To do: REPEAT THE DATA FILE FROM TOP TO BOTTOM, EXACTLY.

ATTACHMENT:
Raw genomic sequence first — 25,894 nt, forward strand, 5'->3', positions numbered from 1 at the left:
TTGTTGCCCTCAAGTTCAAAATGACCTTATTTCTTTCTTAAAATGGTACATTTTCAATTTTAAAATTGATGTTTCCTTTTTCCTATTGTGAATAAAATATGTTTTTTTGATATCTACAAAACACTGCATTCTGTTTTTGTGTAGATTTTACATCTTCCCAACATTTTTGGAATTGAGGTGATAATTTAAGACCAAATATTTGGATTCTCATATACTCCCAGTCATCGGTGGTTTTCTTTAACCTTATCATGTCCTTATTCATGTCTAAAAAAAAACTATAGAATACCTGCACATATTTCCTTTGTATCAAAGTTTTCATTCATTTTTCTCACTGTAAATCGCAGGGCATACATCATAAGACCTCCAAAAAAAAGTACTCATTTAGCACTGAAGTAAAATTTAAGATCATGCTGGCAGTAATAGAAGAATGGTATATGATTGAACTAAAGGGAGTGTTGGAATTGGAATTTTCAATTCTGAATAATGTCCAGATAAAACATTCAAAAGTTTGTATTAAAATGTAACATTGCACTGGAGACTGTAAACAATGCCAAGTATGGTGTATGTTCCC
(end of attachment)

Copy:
Raw genomic sequence first — 25,894 nt, forward strand, 5'->3', positions numbered from 1 at the left:
TTGTTGCCCTCAAGTTCAAAATGACCTTATTTCTTTCTTAAAATGGTACATTTTCAATTTTAAAATTGATGTTTCCTTTTTCCTATTGTGAATAAAATATGTTTTTTTGATATCTACAAAACACTGCATTCTGTTTTTGTGTAGATTTTACATCTTCCCAACATTTTTGGAATTGAGGTGATAATTTAAGACCAAATATTTGGATTCTCATATACTCCCAGTCATCGGTGGTTTTCTTTAACCTTATCATGTCCTTATTCATGTCTAAAAAAAAACTATAGAATACCTGCACATATTTCCTTTGTATCAAAGTTTTCATTCATTTTTCTCACTGTAAATCGCAGGGCATACATCATAAGACCTCCAAAAAAAAGTACTCATTTAGCACTGAAGTAAAATTTAAGATCATGCTGGCAGTAATAGAAGAATGGTATATGATTGAACTAAAGGGAGTGTTGGAATTGGAATTTTCAATTCTGAATAATGTCCAGATAAAACATTCAAAAGTTTGTATTAAAATGTAACATTGCACTGGAGACTGTAAACAATGCCAAGTATGGTGTATGTTCCC